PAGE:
Saturday, June 27, 2009
It's So Juvenile: Minnesota Case Reveals Difference Between Minnesota And Federal Rule Of Evidence 609(d)
Federal Rule of Evidence 609(d) indicates that
Evidence of juvenile adjudications is generally not admissible under this rule. The court may, however, in a criminal case allow evidence of a juvenile adjudication of a witness other than the accused if conviction of the offense would be admissible to attack the credibility of an adult and the court is satisfied that admission in evidence is necessary for a fair determination of the issue of guilt or innocence.
In Bishop, Elmer Bishop appealed from his first and second degree assault convictions, claiming, inter alia, that that the prosecutor wrongfully failed to disclose evidence of the victm's prior juvenile adjudication for possession of a dangerous weapon on school grounds. Bishop claimed that if the prosecutor disclosed this adjudication to him, he could have used it to impeach the testimony of the victim at trial.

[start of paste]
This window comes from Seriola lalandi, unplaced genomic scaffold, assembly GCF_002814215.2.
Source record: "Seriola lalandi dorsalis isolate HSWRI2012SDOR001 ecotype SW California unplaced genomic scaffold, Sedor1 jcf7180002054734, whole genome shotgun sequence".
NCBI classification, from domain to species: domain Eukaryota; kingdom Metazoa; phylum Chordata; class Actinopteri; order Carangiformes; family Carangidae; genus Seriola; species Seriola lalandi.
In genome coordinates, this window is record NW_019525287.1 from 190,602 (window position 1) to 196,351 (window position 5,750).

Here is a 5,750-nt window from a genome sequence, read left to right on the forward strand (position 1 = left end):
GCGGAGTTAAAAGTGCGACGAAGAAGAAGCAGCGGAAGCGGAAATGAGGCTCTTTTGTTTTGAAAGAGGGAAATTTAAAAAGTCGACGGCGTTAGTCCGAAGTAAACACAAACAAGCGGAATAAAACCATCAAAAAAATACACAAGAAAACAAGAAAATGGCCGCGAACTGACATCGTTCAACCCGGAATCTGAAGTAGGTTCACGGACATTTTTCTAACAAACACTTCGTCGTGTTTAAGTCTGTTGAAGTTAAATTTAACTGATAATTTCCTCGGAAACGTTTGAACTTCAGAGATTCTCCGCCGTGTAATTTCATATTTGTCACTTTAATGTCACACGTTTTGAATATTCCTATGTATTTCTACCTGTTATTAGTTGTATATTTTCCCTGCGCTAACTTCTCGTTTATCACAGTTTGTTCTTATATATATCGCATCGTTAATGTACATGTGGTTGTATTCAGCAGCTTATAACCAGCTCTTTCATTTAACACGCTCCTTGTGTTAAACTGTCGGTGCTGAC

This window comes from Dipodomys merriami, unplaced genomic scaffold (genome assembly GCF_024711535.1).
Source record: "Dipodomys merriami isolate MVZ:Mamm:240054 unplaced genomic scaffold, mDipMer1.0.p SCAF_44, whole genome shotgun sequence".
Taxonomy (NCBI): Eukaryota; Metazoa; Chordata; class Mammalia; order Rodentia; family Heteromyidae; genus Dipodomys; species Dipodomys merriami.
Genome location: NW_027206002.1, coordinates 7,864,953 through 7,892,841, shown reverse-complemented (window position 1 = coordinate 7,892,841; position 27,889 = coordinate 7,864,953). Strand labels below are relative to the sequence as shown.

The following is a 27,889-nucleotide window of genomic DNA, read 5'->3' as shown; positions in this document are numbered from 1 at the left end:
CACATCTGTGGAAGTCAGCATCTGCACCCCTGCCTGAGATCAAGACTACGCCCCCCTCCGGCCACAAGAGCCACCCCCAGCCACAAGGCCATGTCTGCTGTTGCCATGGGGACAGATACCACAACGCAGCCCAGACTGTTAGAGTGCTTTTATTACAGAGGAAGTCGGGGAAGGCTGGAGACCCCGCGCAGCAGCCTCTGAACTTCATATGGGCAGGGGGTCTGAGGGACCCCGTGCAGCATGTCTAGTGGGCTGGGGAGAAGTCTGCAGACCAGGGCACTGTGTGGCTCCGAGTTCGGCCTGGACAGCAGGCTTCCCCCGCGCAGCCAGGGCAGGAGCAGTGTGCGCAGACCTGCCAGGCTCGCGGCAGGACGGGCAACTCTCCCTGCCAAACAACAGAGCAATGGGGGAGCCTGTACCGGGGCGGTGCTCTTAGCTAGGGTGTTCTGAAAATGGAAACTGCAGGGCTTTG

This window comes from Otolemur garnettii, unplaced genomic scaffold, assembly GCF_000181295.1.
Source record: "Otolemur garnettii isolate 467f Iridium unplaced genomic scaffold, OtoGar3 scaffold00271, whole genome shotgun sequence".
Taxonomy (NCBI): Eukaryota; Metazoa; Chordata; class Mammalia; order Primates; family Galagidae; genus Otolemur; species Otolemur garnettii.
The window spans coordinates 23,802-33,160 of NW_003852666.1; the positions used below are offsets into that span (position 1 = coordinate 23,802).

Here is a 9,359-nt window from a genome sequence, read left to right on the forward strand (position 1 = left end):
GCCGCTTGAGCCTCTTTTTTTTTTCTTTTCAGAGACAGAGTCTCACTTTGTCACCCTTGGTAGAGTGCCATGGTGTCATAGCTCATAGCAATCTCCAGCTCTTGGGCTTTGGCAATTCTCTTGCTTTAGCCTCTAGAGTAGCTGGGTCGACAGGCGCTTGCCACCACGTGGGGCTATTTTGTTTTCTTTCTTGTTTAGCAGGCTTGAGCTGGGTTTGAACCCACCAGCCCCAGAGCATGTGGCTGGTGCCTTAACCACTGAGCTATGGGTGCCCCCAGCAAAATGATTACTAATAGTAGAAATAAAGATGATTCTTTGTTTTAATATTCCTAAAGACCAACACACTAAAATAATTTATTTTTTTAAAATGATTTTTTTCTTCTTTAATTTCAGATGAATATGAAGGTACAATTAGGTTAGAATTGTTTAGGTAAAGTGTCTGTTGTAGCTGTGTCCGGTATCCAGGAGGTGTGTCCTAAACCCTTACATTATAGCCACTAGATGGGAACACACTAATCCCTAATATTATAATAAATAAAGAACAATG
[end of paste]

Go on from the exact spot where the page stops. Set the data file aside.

And, if his case were being heard under the Federal Rules of Evidence, he might have been right. As noted above, he could have used the juvenile adjudication to impeach the victim under Federal Rule of Evidence 609(d) if he could have established that the offense underlying that adjudication was be admissible to attack the credibility of an adult and that its admission was necessary for a fair determination of the issue of guilt or innocence.
Evidence of juvenile adjudications is not admissible under this rule unless permitted by statute or required by the state or federal constitution.
Because no statute or constitutional provision applied, Bishop was not entitled to impeach the victim through his juvenile adjudication, the prosecution did not err in failing to disclose that adjudication, and the Court of Appeals of Minnesota affirmed Bishop's convictions.